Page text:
According to industry projections, Americans will spend nearly $3 billion more on DVDs this year than they did last, an increase of 50 percent. Some recent hit films...have earned more from their DVD releases than from their first-run theater engagements. And for the first time, DVD sales have surpassed those of videocassettes, even though DVD players are in only about a third of American households, compared with a saturation of more than 90 percent for videocassette players.
In the face of this, American retailers have shown the first major signs of making a per- manent shift to DVDs from videocassettes, much as they did to CDs from vinyl albums a decade ago.
"It is the most successful home entertainment device in history," said Warren Lieberfarb, president of Warner Home Video. "In five years, it has gone from zero to 30 million households, and a quarter of those have more than one DVD player. Nothing else has come close to doing that in such a short time, not CDs, not VCRs, not personal computers, not even television itself."
Early estimates in 1997 and 1998, the first years that DVDs were on the market, projected that it would take substantially longer for the new format to assert itself. But no one foresaw how quickly Hollywood studios would move to put their recent releases and extensive libraries onto the shiny new discs. By decade's end, all of them had.
The article also cites the unprecedented price drop of DVD players; units that averaged $600 to $700 in 1997 now go for about $150 and as little as $79. Also, next-generation video game systems like the PlayStation 2 have DVD capability built in.
Correction: I misidentified the newspaper as the DallasStar-Telegram; thanx to anna for the correx! (via FARK)
enetation had a notice on its site over the last few days that the frequent failures of its comments system were due at first to problems andthen to a massive system upgrade. Comments appear to be functioning at present, so I'll take back--at least for now--my assertion that enetation sux0rz.
I'll be checking over the comments, so if you've wanted to sound off on a previous post, now's your chance.
Full-service gas stations--practically nonexistent in the U.S.--are still the norm in Japan. As companies have been experimenting with self-serve gas stations, they've encountered a problem: increasing numbers of accidental fires. Authorities speculate that static electricity sparks flammable gasoline vapors, leading to seven fires breaking out since April. Oil companies and consumer groups are teaming up to educate motorists on how to operate gasoline pumps safely.
Joe Bob Briggs would love this--a CNN story on the person who became a mother at the youngest documented age: five years old. According to the story, the Peruvian girl was suspected of having a stomach tumor when her pregnancy was discovered; she delivered a baby boy by Cesarean section in 1939. A new book on her case may result in the Peruvian government granting a pension to the woman, who is now 68 years old.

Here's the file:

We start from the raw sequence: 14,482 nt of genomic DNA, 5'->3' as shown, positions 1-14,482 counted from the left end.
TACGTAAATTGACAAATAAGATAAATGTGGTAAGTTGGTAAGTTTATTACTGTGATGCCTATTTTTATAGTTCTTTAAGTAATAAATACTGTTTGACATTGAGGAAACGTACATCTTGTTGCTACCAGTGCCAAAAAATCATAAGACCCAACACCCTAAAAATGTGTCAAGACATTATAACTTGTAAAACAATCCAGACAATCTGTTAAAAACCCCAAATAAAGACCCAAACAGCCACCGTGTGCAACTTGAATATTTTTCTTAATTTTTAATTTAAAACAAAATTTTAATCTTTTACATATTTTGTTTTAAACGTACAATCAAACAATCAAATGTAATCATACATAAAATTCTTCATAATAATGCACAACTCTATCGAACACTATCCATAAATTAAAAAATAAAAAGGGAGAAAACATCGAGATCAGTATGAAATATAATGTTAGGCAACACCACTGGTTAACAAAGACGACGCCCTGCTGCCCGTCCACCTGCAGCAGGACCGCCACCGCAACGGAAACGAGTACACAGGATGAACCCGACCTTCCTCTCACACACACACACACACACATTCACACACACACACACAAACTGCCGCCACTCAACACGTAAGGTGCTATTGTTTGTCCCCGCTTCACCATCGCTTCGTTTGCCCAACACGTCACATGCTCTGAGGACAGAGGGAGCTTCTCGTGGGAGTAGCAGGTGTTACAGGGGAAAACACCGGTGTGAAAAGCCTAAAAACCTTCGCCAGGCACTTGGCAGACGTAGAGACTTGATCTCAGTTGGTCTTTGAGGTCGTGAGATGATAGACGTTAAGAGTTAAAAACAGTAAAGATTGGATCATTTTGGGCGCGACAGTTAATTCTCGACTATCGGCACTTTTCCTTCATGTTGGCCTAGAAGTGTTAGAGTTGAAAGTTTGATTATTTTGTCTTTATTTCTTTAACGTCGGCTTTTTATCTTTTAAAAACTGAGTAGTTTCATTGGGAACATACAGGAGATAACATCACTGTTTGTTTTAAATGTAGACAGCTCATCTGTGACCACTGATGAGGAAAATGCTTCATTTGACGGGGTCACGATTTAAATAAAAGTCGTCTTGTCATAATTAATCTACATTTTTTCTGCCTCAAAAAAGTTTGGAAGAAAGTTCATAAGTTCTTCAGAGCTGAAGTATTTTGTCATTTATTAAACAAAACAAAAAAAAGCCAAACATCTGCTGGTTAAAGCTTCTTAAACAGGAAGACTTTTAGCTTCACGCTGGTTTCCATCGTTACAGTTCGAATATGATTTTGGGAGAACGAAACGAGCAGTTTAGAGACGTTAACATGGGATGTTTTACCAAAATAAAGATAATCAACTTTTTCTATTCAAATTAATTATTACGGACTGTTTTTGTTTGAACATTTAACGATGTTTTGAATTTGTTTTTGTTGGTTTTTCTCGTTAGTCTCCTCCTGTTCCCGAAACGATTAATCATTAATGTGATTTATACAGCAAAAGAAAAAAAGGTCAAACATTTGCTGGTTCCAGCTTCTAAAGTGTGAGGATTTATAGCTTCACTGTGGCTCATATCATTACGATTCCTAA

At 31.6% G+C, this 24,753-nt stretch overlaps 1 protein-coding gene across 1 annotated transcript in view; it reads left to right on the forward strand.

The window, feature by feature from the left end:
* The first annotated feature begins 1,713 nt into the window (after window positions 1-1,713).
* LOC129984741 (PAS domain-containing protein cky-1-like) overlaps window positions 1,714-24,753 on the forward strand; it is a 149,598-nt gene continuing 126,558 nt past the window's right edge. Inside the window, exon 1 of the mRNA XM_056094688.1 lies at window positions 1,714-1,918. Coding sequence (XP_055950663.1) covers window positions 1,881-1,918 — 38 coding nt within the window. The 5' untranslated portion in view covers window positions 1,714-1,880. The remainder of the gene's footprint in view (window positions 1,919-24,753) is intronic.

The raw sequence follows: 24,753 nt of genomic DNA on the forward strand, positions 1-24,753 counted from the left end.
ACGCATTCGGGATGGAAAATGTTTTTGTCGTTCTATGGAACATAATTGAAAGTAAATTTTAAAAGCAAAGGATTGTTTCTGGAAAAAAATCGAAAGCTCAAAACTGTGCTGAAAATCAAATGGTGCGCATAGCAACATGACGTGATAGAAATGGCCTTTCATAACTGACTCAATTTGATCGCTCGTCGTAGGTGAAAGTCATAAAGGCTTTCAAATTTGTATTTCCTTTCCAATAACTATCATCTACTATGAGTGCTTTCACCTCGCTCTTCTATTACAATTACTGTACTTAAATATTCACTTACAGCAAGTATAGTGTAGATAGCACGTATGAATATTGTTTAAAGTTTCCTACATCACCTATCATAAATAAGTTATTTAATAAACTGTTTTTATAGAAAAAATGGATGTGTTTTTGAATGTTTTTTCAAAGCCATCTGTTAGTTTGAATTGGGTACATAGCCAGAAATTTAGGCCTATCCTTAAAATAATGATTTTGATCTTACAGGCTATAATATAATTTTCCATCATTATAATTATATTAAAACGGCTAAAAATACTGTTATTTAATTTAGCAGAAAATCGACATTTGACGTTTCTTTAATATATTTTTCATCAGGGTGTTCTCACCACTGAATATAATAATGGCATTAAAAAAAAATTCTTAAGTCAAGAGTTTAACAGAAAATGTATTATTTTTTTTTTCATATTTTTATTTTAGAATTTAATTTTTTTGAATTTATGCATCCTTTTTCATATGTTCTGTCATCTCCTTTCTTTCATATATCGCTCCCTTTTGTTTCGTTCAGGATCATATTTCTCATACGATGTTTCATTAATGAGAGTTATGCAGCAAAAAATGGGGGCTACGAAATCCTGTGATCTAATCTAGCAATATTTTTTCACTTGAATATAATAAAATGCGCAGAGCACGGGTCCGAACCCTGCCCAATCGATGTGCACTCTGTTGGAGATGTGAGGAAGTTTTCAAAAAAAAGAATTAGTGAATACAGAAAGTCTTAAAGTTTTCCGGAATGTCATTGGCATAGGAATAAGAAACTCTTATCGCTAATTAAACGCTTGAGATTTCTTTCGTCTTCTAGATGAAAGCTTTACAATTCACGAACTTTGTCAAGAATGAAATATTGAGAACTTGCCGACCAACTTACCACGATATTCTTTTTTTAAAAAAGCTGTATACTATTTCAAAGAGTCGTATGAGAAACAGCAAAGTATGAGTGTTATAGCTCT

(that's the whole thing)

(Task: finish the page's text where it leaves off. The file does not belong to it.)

"It's just not the kind of training that is needed, nor is it the kind of story that inspires confidence with the traveling public." (emphasis mine)
Reaction to revelations that bagage screeners at Norfolk International Airport had, in some cases, a scant 15 minutes of training. And who issued this vote of no confidence--an Administration critic? A lefty blogger?
Vice President Dick Cheney has assured us that there's "no doubt" that Iraq not only posesses weapons of mass destruction but is planning to use them against the US.
Ah, but listen to how Cheney defines weapons of mass destruction: "What he wants is time, and more time to husband his resources to invest in his ongoing chemical and biological weapons program, and to gain possession of nuclear weapons," (emphasis mine) Cheney said.
Of course, ever since Iraq booted international inspectors, it's been reasonable to assume that some of Iraq's chemical and possibly biological weapons capability remained intact. Notice how Cheney uses the presumption of chemical weapons to overshadow his own statement that Iraq doesn't have nuclear weapons. And as I've pointed out before, he presents the choice of either military action or doing nothing, a dichotomy I simply don't buy.
As you may know, bots scan Web pages searching for email addresses to add to spam mailing lists. The folks who run this site (in German--translate at Babel Fish) feel we should help them out--by adding a PHP script to a Web page, you can populate it with a number of randomly generated fake addresses (the default is 20), which would result in spam lists clogged with junk.
However, I'm not sure if anna of annatopia--who works at an ISP--would approve. The failed addresses would bounce back, generating extra message traffic for ISPs along the route, I would imagine.
(via MetaFilter, where there are several posts to the discussion thread questioning the tactic's effectiveness.)
InstaPundit's Glenn Reynolds has a superb column in which he decries one of the most egregious failures of the so-called War on Terrorism: The fact that stupid harrassment in the name of security hardly makes air travel safer, but is merely a show designed to make us feel safer on the grounds that all this hassle must be accomplishing something. But it isn't--take this Aug. 25 example (via FARK) of a woman who carried a .357 onto an airliner in her carry-on. Worse, Americans aren't buying it and are voting with their feet--er, wheels--to the inevitable detriment of the airlien industry.